Ruth Steinberg’s second full-length collection of poetry, A Step in Time roots readers in specific details and images that marry the author’s past with the present, making everything come alive in the moment at hand. Spanning locations as varied as her favorite seat at Artie’s Deli, her house growing up, Vienna before her family fled during World War II, Colorado, and a recent trip to Greece, the poet deftly moves from place to place.
Throughout the collection, Steinberg reveals her skill at description and her love of double meanings. In the poem “Winter Arabesque,” she trains her focus on “The hungry deer, / en pointe on delicate hind legs” that “leap / to reach the few remaining leaves, imprint / their steps on the new snow.” In “Passing Through,” the men “shrug into dark overcoats.” The poet uses the language of card playing to reveal difficulties in her family’s relationship in “Bridge Partners.” In between his wife and mother, the author’s father “shuffled” while “his mother took all the tricks” and his wife “dealt the hands.”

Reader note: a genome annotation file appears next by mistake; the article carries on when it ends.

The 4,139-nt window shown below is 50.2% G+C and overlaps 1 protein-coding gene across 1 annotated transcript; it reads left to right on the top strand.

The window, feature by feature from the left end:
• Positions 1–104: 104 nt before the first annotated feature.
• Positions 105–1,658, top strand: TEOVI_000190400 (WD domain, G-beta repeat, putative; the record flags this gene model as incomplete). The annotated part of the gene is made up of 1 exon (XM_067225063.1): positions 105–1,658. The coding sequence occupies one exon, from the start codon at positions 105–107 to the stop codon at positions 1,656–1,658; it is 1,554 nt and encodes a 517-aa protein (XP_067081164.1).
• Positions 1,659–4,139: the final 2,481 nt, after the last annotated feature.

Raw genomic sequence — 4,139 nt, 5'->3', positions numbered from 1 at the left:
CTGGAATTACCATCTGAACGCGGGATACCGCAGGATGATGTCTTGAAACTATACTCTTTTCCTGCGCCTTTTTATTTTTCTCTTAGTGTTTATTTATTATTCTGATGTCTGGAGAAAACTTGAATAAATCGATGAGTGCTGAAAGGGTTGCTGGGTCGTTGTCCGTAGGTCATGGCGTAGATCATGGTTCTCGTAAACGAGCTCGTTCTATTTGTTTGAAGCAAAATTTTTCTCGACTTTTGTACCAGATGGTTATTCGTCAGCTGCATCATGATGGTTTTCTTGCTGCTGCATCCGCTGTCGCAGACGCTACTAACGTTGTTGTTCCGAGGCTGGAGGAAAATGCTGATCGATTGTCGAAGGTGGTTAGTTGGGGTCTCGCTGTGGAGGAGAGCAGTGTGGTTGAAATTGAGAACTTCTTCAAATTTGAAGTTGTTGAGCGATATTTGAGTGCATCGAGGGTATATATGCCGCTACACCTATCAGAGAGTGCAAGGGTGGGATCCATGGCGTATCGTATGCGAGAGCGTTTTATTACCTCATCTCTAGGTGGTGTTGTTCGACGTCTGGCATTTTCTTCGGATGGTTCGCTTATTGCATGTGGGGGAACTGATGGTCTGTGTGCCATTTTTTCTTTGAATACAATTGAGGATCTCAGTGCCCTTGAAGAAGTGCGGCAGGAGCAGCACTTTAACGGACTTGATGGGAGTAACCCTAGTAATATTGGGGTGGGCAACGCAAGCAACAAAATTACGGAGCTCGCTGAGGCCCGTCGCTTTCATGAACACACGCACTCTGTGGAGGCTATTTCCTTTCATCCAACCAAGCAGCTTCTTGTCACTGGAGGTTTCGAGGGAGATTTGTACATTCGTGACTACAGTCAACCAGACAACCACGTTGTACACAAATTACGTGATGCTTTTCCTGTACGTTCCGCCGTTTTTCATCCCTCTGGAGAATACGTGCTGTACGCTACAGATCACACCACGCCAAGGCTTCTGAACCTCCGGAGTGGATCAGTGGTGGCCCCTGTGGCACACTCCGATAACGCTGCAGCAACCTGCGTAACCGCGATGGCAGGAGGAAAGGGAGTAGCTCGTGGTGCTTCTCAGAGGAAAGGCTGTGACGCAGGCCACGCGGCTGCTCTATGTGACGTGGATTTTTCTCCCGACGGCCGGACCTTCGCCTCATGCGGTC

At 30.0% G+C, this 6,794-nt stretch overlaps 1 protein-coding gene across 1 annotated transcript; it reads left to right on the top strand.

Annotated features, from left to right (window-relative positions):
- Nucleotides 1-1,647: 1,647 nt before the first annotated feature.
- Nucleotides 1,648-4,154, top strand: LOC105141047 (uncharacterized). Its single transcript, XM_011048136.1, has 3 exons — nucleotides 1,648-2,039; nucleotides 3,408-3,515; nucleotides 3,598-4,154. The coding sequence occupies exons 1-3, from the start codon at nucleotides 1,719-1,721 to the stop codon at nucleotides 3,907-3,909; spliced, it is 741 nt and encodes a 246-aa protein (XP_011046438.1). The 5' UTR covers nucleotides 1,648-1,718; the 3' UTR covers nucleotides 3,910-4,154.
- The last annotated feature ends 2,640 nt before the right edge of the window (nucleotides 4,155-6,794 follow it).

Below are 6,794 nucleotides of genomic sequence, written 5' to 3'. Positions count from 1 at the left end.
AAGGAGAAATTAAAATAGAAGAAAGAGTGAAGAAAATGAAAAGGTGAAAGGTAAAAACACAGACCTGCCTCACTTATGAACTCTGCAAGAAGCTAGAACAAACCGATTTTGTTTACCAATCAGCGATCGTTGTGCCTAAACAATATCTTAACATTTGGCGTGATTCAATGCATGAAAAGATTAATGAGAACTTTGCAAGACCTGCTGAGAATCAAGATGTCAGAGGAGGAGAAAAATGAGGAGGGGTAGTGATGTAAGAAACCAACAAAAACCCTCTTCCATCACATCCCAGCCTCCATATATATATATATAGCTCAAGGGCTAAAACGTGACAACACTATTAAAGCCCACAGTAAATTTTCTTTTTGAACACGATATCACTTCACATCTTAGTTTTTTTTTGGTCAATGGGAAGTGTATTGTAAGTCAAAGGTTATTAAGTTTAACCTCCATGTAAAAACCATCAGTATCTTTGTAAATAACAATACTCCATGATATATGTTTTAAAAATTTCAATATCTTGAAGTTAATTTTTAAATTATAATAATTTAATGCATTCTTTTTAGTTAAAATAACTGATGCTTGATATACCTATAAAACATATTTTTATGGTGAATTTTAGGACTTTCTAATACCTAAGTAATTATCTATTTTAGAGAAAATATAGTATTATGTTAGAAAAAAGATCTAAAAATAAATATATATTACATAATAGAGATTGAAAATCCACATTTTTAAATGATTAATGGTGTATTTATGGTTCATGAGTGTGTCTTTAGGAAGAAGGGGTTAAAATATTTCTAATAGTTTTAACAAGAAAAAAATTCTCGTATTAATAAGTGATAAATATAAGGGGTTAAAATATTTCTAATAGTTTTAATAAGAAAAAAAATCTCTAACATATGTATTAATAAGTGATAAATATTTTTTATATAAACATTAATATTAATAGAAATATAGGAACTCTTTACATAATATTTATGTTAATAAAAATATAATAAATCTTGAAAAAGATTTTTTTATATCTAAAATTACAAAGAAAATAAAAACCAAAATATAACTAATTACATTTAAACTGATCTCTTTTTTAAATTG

While the specifics in Steinberg’s poems consistently engage readers, the poems too often end in summary, making it seem that the poet is holding back emotionally. In “Table Manners,” when the waitress at the speaker’s favorite deli isn’t there to treat her as a regular, she ends the poem, “The coffee, when it arrives, / is lukewarm.” Steinberg’s use of descriptive language proves that it’s possible for her to push beyond surface interpretations and choose conclusions that are not as expected.
Nonetheless, A Step in Time easily carries readers to worlds beyond their own. This is a perfect collection for beginning readers of poetry and those who prefer poetry that is straightforward in its message.
Also available as an ebook.